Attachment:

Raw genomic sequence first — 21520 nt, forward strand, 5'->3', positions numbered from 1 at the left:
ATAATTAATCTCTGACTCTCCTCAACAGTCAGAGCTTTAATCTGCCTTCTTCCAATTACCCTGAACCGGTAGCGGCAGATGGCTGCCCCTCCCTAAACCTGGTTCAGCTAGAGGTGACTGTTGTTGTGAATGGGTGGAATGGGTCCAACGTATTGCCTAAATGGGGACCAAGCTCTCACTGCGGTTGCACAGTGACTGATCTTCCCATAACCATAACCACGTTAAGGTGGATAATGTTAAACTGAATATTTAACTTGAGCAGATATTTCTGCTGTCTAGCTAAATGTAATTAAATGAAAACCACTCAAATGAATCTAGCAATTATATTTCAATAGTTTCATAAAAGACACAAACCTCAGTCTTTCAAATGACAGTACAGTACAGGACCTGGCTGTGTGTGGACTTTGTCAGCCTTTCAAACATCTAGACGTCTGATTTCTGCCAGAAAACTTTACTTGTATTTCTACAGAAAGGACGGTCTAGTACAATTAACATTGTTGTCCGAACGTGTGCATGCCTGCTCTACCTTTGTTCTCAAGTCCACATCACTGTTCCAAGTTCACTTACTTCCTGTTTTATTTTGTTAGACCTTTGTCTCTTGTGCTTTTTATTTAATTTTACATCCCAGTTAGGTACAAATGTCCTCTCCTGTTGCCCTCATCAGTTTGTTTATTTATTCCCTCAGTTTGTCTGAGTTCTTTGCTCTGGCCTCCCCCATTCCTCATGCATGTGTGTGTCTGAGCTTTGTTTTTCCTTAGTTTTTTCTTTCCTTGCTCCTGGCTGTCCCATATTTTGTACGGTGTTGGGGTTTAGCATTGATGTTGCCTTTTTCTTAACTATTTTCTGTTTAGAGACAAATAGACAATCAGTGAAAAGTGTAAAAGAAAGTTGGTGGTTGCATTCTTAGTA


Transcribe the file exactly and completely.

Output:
Raw genomic sequence first — 21520 nt, forward strand, 5'->3', positions numbered from 1 at the left:
ATAATTAATCTCTGACTCTCCTCAACAGTCAGAGCTTTAATCTGCCTTCTTCCAATTACCCTGAACCGGTAGCGGCAGATGGCTGCCCCTCCCTAAACCTGGTTCAGCTAGAGGTGACTGTTGTTGTGAATGGGTGGAATGGGTCCAACGTATTGCCTAAATGGGGACCAAGCTCTCACTGCGGTTGCACAGTGACTGATCTTCCCATAACCATAACCACGTTAAGGTGGATAATGTTAAACTGAATATTTAACTTGAGCAGATATTTCTGCTGTCTAGCTAAATGTAATTAAATGAAAACCACTCAAATGAATCTAGCAATTATATTTCAATAGTTTCATAAAAGACACAAACCTCAGTCTTTCAAATGACAGTACAGTACAGGACCTGGCTGTGTGTGGACTTTGTCAGCCTTTCAAACATCTAGACGTCTGATTTCTGCCAGAAAACTTTACTTGTATTTCTACAGAAAGGACGGTCTAGTACAATTAACATTGTTGTCCGAACGTGTGCATGCCTGCTCTACCTTTGTTCTCAAGTCCACATCACTGTTCCAAGTTCACTTACTTCCTGTTTTATTTTGTTAGACCTTTGTCTCTTGTGCTTTTTATTTAATTTTACATCCCAGTTAGGTACAAATGTCCTCTCCTGTTGCCCTCATCAGTTTGTTTATTTATTCCCTCAGTTTGTCTGAGTTCTTTGCTCTGGCCTCCCCCATTCCTCATGCATGTGTGTGTCTGAGCTTTGTTTTTCCTTAGTTTTTTCTTTCCTTGCTCCTGGCTGTCCCATATTTTGTACGGTGTTGGGGTTTAGCATTGATGTTGCCTTTTTCTTAACTATTTTCTGTTTAGAGACAAATAGACAATCAGTGAAAAGTGTAAAAGAAAGTTGGTGGTTGCATTCTTAGTA